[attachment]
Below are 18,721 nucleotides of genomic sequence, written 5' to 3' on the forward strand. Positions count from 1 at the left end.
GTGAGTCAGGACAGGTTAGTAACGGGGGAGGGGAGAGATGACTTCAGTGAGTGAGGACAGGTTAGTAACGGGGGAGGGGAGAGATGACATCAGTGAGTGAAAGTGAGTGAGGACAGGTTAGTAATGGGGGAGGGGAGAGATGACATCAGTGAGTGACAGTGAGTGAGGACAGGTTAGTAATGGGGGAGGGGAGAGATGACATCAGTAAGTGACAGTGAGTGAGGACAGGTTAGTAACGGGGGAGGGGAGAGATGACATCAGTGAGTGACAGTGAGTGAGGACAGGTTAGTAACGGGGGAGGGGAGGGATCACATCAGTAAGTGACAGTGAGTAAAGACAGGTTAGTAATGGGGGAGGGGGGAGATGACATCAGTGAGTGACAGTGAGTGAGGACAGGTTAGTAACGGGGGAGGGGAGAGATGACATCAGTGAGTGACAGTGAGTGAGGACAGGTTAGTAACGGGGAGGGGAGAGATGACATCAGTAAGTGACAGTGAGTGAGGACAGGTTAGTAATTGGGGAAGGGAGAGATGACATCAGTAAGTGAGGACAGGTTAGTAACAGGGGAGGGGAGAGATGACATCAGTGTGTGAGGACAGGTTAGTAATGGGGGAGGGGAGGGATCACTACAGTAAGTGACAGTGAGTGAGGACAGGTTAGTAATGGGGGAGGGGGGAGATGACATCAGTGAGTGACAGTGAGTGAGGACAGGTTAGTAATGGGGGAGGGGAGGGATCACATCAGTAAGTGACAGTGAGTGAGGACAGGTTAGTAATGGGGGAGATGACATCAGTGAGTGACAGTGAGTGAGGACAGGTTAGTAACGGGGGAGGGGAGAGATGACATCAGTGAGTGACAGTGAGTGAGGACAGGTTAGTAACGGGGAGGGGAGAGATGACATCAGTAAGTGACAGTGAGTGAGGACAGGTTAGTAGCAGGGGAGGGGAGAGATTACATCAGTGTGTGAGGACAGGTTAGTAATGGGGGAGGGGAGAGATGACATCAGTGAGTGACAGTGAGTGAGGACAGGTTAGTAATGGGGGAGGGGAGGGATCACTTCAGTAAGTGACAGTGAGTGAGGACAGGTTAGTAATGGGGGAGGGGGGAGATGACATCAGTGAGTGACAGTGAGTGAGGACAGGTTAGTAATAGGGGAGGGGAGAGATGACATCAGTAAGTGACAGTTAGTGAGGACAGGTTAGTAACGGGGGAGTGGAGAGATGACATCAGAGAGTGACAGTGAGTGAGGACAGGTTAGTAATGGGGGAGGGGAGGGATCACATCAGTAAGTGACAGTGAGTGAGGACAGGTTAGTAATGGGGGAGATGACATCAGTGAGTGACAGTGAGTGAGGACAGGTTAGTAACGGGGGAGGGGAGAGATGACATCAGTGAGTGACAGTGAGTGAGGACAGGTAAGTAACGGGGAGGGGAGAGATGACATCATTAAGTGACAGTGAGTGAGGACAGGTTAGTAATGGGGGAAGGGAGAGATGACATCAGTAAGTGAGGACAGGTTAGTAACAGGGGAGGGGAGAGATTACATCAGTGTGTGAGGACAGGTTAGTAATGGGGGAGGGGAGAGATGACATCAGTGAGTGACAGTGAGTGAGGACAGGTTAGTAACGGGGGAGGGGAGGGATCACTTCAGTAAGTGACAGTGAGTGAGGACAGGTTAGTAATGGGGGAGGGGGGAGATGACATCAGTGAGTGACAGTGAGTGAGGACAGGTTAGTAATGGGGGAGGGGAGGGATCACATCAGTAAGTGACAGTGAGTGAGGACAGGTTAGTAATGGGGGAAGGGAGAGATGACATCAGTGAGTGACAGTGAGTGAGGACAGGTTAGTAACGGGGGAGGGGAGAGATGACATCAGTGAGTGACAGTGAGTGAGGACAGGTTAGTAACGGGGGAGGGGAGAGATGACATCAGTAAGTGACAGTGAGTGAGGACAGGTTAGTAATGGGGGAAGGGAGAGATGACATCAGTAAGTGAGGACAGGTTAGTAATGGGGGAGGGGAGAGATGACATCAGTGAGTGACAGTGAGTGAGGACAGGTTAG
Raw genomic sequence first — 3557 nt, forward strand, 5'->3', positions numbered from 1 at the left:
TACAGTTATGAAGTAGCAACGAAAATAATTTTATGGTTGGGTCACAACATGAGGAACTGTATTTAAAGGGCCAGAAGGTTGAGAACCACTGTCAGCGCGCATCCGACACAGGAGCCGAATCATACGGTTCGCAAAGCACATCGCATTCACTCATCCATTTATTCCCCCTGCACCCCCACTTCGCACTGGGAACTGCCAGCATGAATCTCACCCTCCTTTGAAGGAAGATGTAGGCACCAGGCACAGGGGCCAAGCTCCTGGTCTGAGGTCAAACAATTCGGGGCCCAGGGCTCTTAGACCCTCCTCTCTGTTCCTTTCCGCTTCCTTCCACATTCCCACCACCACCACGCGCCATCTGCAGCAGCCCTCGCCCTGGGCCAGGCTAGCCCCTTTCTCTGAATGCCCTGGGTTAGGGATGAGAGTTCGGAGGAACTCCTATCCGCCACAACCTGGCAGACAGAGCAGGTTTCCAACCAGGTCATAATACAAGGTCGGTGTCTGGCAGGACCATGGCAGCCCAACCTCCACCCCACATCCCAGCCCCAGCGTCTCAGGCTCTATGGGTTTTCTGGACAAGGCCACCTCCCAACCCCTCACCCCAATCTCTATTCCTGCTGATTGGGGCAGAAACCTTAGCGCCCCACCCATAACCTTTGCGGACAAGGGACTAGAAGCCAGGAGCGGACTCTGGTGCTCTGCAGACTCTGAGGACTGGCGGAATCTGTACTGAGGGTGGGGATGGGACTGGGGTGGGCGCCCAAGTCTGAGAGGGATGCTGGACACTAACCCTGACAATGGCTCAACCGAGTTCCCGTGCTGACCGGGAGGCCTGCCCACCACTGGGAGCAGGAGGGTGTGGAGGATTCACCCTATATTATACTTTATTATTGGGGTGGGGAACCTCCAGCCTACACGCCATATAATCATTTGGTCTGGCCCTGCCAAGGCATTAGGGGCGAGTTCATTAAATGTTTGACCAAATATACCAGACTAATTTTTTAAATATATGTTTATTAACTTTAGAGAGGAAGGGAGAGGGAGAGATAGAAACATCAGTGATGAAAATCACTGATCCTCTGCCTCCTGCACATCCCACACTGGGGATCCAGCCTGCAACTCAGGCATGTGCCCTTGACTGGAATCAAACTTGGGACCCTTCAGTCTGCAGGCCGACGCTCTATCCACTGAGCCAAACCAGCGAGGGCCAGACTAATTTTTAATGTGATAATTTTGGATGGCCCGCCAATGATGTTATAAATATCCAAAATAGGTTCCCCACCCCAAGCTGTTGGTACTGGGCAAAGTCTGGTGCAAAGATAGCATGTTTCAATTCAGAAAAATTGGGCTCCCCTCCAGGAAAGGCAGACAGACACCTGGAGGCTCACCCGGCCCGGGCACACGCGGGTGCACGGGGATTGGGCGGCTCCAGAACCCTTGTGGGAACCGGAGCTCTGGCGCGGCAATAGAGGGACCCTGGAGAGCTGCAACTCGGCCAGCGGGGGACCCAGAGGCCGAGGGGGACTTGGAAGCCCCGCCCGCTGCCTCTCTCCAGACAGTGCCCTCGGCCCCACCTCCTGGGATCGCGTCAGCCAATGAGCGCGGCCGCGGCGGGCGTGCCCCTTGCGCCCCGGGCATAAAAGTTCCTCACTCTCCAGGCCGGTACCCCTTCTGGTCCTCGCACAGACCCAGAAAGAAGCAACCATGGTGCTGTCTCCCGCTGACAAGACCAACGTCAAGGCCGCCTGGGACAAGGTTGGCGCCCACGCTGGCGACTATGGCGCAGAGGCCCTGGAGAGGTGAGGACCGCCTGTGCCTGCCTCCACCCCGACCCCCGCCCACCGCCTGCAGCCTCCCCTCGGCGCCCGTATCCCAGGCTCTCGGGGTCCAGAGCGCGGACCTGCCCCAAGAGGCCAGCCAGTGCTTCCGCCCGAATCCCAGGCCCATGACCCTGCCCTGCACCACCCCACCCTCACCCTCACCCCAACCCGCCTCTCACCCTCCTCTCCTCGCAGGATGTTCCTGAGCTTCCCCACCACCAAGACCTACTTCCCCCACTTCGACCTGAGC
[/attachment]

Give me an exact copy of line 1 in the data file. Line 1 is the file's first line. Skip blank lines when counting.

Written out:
Below are 18,721 nucleotides of genomic sequence, written 5' to 3' on the forward strand. Positions count from 1 at the left end.